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PROGRESS on the Inland Rail project continues, with the second section of the 1700-kilometre Melbourne to Brisbane freight line between Narrabri and North Star now under construction.

The Deputy Prime Minister and Minister for transport Michael McCormack and local member Mark Coulton were on site in Moree, New South Wales to turn the first sod of soil on the 171-kilometres of track upgrades.

This stage of the Inland Rail project will support more than 500 direct jobs from the contractor, with many others to follow for sub-contractors and businesses in the regions.

“It seems like just yesterday I turned the first sod on Inland Rail in Parkes and today we celebrate another momentous occasion with the commencement of the second section between Narrabri to North Star, an equally significant event,” Mr McCormack said.

“This year we completed the first section of Inland Rail between Parkes and Narromine, which has enhanced the connectivity of the national network, joining the east-west Perth line to the north and south spine.

“Today’s event in Moree marks real progress on the Inland Rail project which has been talked about since Federation.”

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Mr McCormack said regional Australians were benefiting now, when they need it most.

“The $693.8m construction effort on Narrabri and North Star brings immediate stimulus to the regional communities of Narrabri, Bellata, Moree, Croppa Creek and North Star and those townships in between,” Mr McCormack said.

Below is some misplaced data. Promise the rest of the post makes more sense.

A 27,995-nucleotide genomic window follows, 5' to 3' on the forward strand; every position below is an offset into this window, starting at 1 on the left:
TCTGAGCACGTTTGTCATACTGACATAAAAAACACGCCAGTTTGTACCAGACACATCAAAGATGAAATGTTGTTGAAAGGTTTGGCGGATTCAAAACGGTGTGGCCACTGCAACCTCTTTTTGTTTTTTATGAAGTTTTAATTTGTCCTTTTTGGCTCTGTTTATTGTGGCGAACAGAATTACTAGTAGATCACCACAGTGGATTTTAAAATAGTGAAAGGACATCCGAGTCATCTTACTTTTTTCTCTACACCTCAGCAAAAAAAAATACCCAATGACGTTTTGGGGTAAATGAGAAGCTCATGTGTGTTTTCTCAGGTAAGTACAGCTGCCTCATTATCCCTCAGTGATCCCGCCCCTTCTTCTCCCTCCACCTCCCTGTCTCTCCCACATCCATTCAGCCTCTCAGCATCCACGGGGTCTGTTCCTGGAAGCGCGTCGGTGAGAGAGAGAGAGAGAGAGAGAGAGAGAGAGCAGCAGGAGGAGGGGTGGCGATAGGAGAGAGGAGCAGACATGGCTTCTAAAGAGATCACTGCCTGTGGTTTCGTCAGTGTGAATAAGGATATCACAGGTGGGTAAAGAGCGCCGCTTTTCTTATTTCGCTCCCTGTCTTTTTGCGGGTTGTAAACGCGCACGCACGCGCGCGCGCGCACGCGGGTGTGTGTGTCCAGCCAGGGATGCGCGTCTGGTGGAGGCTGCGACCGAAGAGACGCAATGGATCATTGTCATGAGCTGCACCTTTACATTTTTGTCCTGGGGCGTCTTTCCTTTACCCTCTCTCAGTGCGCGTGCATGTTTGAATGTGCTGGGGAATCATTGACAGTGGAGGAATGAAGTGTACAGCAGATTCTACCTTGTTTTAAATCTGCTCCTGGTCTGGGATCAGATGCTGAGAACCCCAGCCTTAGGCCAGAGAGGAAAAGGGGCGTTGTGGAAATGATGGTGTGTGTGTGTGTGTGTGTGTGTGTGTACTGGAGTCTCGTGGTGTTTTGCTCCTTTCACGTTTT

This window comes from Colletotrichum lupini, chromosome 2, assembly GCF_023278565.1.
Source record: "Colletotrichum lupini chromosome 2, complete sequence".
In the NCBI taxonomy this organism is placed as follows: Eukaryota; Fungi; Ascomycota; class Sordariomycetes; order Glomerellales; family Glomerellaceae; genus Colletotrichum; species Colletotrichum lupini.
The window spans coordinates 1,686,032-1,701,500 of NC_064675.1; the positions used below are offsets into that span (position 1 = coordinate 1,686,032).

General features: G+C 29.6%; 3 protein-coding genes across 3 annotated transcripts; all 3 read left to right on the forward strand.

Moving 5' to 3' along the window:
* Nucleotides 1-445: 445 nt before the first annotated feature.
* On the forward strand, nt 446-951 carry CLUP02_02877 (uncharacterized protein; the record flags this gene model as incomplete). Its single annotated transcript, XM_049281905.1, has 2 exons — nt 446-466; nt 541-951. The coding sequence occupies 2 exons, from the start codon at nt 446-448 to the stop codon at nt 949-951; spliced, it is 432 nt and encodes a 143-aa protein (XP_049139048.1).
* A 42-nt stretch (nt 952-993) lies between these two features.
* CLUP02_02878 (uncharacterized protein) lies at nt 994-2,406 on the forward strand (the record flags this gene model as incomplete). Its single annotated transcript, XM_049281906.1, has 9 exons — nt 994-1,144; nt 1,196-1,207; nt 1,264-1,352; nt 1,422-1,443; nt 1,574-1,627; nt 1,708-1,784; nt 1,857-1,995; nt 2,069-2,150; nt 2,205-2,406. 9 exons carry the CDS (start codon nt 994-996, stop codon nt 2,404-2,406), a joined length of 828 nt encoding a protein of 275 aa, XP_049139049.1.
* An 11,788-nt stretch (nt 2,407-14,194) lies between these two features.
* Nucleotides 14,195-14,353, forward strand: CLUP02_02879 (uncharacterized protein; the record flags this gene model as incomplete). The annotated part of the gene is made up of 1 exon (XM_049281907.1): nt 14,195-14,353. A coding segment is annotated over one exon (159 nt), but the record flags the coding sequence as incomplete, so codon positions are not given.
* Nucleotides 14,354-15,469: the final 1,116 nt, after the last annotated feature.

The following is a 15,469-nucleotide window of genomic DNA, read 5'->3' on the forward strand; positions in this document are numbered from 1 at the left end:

“In real terms, it means more money spent locally, more money spent with local, regional and Australian businesses at the same time as building an asset that will benefit our nation for generations.

“As we build Inland Rail, we lay the track for supply chain efficiencies that will boost the national economy.”

Minister Coulton said, “Inland Rail is one of the main reasons I got into politics, so today’s sod turn is a very proud moment for me, and a key achievement for the Australian government.

“It’s a project that will open up eastern Australia for business and allow farmers to get their products to domestic and international markets, which is welcome news for the councils in North West NSW that represent a region rich in agriculture.

“Inland Rail is necessary to meet Australia’s growing freight transport task for the next 50 years, and all levels of government are working together to leverage the long-term benefits of Inland Rail to attract new businesses to regional Australia.”

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